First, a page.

Downfall (2004)

R   |    |  Biography, Drama, History


Downfall (2004) Poster

Traudl Junge, the final secretary for Adolf Hitler, tells of the Nazi dictator's final days in his Berlin bunker at the end of WWII.

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  • Bruno Ganz in Downfall (2004)
  • Bruno Ganz in Downfall (2004)
  • Bruno Ganz in Downfall (2004)
  • Downfall (2004)
  • Ulrich Matthes in Downfall (2004)
  • Bruno Ganz in Downfall (2004)

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Reviews & Commentary

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User Reviews


15 September 2004 | adammezei
A truer rendition of Hitler I've never seen...
Not since perhaps Rod Steiger's portrayal of Benito Mussolini in Moustapha Akkad's LION OF THE DESERT (1980) have I seen a notorious dictator more realistically acted than Bruno Ganz's stunning display as "Der Fuerer" in The Downfall (2004).

Sitting amongst a full-house of patrons here at the Toronto Int'l Film Festival's 2004 edition, Ganz captivated the local audience with the scariest Hitler I've ever seen up on the silver screen -- better than Noah Taylor's English Hitler in MAX just a couple of years back.

Audience members get a glimpse into the final days of Hitler's rule from the bunker deep beneath the Reich Chancellery in Nazi Berlin's dying days. The defeated spirit of the Nazis -- covered extensively in the history books -- has seldomly been more penetratingly shown on the Big Screen. Bravo to director Oliver Hirschbiegel for doing this the right (German) way -- for intrepidly tackling a period piece few German producers might.

I'd had a chance to chat with the actors post-screening, with lead actress Alexandra Maria Lara (playing Traudl Junge) candidly admitting the sheer amount of work she'd diligently invested in bringing her character to life -- doubtless complicated by the death of Frau Junge in 2002. Her research, however, was clearly impeccable and left no stone unturned. Corinna Harfouch wasn't on hand -- as Magda Goebbels. Pity because in many respects, she convincingly stole the show.

So rarely do we see Hitler on screen in modern days to allow us a glimpse into the horrifying nature of a madman bent on global domination. We all know the end of this story, but seldom does a film so masterfully suspend your disbelief than does The Downfall in making you wonder just how the Third Reich might end. Historical fiction might never be the same.

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Did You Know?

Trivia

Karl Richter, a member of the German NPD, managed to get into the movie via the normal way of being cast. He played the uncredited part of Generalfeldmarschall Keitel's adjutant. He later expressed his pleasure and satisfaction when the casting crew asked him to try on the uniform, lift his right arm and shout "Heil Hitler." The filmmakers did not know who he was and that he actually was quite experienced in performing the salute.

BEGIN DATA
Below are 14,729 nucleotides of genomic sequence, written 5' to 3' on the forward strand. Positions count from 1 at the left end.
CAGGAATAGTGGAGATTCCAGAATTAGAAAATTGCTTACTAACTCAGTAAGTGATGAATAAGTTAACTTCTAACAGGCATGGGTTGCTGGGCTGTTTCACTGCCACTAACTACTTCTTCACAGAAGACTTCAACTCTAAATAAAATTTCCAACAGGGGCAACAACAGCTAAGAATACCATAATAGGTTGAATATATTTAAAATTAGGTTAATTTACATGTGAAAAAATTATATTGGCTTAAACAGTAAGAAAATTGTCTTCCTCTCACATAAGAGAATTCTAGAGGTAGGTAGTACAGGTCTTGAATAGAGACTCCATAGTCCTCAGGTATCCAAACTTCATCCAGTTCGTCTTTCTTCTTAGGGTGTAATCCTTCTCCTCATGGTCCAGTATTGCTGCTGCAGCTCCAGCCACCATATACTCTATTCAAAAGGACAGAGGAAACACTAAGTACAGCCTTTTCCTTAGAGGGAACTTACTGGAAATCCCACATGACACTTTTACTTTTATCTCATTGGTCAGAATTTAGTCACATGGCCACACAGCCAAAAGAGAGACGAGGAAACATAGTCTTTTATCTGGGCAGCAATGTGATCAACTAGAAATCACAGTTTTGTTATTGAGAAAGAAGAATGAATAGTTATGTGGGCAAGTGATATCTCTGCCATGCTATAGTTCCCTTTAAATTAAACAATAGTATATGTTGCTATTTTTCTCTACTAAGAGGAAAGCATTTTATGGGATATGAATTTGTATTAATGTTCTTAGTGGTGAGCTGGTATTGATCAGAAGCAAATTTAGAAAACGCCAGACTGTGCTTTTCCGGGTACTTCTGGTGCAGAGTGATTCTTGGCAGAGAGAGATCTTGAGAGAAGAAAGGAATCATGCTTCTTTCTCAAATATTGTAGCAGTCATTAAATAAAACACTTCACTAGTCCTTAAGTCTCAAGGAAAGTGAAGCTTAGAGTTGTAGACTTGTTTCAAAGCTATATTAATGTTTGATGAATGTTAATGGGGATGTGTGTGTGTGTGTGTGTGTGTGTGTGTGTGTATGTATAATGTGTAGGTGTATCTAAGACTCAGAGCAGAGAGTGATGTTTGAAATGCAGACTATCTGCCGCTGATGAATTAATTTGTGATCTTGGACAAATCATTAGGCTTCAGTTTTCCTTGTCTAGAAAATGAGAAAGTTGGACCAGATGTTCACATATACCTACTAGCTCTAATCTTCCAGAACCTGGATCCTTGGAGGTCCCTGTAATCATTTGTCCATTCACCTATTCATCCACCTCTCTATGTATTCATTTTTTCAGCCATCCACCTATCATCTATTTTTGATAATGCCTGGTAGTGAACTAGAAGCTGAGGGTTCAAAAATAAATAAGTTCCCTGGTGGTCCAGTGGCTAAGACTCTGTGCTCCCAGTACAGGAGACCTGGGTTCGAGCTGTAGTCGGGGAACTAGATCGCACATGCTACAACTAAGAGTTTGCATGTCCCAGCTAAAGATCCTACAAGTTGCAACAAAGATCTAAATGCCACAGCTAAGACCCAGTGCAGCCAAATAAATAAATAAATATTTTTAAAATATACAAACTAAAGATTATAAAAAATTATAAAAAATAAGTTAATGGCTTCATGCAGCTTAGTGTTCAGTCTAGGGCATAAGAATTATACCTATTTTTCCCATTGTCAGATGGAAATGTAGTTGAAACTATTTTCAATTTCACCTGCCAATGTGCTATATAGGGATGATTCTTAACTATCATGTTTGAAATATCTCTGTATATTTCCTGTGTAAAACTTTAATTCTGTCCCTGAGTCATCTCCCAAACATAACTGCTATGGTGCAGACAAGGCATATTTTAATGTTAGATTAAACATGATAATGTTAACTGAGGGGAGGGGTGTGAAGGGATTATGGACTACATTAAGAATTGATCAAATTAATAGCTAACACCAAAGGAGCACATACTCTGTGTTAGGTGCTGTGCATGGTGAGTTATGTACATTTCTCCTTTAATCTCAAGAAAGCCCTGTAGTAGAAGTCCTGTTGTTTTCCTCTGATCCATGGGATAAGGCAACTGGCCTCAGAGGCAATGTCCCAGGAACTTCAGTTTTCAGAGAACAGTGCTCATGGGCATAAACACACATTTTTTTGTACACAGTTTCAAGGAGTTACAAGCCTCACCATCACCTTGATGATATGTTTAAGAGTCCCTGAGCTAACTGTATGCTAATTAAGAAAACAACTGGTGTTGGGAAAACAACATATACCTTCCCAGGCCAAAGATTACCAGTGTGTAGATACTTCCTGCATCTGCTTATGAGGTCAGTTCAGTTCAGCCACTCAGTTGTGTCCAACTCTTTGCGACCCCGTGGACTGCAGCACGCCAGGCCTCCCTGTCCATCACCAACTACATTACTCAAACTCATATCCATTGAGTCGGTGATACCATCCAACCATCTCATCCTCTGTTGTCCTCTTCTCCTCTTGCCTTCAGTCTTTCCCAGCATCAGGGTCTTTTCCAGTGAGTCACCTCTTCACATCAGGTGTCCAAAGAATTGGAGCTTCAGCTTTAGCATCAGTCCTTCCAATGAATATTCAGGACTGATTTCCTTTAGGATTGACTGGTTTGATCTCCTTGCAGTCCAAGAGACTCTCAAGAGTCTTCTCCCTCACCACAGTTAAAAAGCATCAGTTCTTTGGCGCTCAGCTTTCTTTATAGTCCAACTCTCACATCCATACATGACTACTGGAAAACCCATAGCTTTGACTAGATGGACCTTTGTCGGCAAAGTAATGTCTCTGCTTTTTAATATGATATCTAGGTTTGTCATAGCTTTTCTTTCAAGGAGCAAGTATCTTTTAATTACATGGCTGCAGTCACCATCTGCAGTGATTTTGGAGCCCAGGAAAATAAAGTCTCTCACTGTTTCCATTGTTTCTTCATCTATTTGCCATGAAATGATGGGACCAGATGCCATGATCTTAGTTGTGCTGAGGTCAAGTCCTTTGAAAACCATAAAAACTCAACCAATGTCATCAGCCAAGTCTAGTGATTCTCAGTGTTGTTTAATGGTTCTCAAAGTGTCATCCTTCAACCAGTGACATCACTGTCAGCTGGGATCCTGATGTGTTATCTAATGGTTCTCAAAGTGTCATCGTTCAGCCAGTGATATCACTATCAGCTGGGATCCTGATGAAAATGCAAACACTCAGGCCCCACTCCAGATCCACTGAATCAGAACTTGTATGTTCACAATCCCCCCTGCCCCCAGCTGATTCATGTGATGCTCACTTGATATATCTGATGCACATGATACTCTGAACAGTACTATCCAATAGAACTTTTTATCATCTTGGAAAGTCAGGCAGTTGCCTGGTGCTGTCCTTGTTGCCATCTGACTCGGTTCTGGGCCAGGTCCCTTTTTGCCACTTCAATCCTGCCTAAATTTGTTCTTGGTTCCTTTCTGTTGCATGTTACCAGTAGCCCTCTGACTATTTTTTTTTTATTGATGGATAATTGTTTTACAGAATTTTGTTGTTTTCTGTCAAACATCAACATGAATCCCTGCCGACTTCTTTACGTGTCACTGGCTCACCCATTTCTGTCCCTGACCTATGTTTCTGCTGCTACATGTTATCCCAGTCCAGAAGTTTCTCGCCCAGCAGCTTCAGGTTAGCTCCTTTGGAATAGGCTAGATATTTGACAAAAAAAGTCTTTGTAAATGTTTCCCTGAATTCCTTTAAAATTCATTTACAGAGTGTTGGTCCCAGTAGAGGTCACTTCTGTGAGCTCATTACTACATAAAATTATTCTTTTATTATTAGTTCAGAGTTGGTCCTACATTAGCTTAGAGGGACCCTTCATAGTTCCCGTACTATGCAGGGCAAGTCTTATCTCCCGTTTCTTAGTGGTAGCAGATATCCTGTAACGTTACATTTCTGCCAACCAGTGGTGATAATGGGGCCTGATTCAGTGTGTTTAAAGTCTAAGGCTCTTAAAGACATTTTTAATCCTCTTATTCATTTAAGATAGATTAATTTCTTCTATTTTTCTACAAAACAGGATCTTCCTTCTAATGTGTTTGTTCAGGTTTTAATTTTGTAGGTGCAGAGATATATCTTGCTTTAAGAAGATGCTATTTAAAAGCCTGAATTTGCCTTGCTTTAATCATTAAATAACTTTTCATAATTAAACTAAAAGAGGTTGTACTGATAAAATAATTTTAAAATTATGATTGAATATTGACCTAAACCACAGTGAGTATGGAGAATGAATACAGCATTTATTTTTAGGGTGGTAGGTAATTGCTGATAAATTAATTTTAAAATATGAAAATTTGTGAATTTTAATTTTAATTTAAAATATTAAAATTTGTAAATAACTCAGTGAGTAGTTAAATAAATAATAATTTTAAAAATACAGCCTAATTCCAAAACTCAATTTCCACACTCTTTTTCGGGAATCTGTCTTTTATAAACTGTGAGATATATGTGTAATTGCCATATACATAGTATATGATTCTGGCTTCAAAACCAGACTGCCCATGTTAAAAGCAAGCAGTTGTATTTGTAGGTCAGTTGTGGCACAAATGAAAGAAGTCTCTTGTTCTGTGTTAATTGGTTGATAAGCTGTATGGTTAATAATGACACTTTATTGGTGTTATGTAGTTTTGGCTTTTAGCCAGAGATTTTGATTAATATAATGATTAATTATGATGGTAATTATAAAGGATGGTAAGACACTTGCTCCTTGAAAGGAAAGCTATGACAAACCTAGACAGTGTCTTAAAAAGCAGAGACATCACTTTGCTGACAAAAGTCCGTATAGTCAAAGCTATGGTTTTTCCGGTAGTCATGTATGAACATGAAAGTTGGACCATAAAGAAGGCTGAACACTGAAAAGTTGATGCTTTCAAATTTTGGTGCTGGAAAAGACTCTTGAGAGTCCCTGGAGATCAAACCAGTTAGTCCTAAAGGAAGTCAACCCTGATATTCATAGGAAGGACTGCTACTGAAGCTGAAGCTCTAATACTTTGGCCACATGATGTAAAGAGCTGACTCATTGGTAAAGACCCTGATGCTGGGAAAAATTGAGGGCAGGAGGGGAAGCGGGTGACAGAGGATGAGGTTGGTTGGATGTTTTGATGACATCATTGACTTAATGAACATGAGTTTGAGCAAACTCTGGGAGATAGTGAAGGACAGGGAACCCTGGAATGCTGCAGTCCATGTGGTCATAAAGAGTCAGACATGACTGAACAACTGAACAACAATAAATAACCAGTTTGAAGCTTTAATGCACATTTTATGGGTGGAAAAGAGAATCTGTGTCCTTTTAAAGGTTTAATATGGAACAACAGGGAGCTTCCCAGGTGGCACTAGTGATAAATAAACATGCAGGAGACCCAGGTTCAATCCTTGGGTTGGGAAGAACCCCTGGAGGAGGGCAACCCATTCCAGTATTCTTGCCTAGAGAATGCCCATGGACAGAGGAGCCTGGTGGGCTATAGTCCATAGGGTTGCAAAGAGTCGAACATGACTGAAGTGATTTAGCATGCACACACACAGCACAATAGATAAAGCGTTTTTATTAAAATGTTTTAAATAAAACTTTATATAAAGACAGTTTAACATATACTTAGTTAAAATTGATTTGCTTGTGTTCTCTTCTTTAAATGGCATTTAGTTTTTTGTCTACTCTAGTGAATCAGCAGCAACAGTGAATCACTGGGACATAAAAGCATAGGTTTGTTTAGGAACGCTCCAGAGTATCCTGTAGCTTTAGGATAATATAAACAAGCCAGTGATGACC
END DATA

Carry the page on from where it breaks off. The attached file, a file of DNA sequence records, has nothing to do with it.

Quotes

Traudl Junge: I've got the feeling that I should be angry with this child, this young and oblivious girl. Or that I'm not allowed to forgive her for not seeing the nature of that monster. That she didn't realise what she was doing. And mostly because I've gone so...


Goofs

In the film, Hermann Fegelein is shown as being arrested, dragged outside and summarily shot. In fact, Fegelein was arrested and kept in a cell for at least three days in the Führerbunker before Hitler ordered him stripped of rank and to be subjected to court martial, during which he was so drunk he vomited and urinated on the floor. It was only after the court martial that he was shot.


Crazy Credits

After the final credits there is a statement by the real Traudl Jung about her feelings of guilt and responsibility. In the British Cinema release, this is moved to before the credits.


Alternate Versions

German TV version features ca. 22 minutes of additional footage.


Soundtracks

When I Am Laid In Earth
from "Dido and Aeneas"
Composed by
Henry Purcell (1659-1695)
Arranged by Horst Liebenau and Stephan Zacharias

Storyline

Plot Summary


Synopsis (WARNING: Spoilers)


Genres

Biography | Drama | History | War

Details

Release Date:

8 April 2005

Language

German, Russian, Hungarian


Country of Origin

Germany, Austria, Italy

Filming Locations

Russia

Box Office

Budget:

€13,500,000 (estimated)

Opening Weekend:

$210,232 (Austria) (17 September 2004)

Gross:

$5,509,040 (USA) (2 November 2013)

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